Critter of the Week: Brisinga chathamica

Brisingida are an order of deep-sea dwelling sea stars that look more like brittle stars with a small disk that is distinctly set off from their 13-15 arms.

The most common species around New Zealand is the bright red Brisinga chathamica which occurs off East Cape, the Chatham Rise and as far south as the sub-Antarctic Bounty Islands from around 300-1500m.

Brisingids are suspension feeders so they can usually be seen perched in exposed locations where they take advantage of the water current from which they extract food particles.

This photo was taken by our DTIS on a Macquarie Ridge volcanic seamount at around 500 m.
Spot the fish that is seeking shelter amongst the arms, some beautiful little gorgonian corals (Calyptrophora), and what is the squat lobster in the bottom centre up to? [NIWA]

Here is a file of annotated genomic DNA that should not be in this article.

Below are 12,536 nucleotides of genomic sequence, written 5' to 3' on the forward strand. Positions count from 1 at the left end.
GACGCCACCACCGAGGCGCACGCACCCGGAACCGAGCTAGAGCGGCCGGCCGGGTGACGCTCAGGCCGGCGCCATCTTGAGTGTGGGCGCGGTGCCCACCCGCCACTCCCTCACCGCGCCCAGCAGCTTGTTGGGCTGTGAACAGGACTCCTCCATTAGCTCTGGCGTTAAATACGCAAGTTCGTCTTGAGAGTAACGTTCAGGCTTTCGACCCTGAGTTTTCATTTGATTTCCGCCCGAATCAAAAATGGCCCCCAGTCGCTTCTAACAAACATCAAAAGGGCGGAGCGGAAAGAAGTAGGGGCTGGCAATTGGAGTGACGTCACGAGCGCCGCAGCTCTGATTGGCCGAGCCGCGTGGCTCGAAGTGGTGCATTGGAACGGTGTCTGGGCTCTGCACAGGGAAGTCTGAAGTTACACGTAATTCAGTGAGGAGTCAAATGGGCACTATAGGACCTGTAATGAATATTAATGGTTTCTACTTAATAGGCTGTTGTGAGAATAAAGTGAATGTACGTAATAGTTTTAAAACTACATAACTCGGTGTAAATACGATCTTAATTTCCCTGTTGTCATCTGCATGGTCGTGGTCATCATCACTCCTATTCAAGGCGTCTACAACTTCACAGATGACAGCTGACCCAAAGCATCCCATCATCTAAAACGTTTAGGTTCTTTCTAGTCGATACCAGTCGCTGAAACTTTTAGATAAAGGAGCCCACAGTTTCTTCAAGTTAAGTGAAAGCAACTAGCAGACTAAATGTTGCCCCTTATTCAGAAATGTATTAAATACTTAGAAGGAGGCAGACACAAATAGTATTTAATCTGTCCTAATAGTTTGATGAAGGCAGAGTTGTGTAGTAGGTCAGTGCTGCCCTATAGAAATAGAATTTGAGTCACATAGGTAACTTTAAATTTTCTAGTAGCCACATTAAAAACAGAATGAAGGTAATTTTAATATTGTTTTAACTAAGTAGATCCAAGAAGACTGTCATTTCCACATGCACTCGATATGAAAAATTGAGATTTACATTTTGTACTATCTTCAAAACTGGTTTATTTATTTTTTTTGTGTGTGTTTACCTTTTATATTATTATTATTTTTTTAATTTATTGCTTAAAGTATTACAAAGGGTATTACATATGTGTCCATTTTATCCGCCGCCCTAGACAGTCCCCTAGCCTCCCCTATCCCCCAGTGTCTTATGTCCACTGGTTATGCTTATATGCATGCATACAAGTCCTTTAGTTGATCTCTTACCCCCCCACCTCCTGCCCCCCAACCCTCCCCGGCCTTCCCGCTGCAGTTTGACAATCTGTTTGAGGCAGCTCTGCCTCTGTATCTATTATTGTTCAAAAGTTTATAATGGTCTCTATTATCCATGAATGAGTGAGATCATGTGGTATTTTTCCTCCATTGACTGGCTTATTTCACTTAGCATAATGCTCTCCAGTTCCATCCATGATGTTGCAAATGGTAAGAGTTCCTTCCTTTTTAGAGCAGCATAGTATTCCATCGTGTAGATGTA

This brisingid is perched on a small rock outcropping on the otherwise very muddy/sandy Chatham Rise, 400 m. Note the pair of bright red and prickly ‘horrible urchins’ (Dermechinus horridus) and a bunch the ‘parasol urchins’ (Goniocidaris parasol). [NIWA]
Pictured here are two brisingids perched on top of an extensive bed of Solenosmilia variabilis coral in the Graveyard seamount complex, Chatham Rise, 950-1000 m. The two laser points in the centre are 20 cm apart. [NIWA]
Pictured above is what they look like when they arrive in the collection! Because they are so fragile, the arms usually detach and what’s left is a round disk and arm fragments. Luckily, this still provides sufficient characters for the scientists to identify the material. [McKnight (2006), NIWA Biodiversity Memoir 120]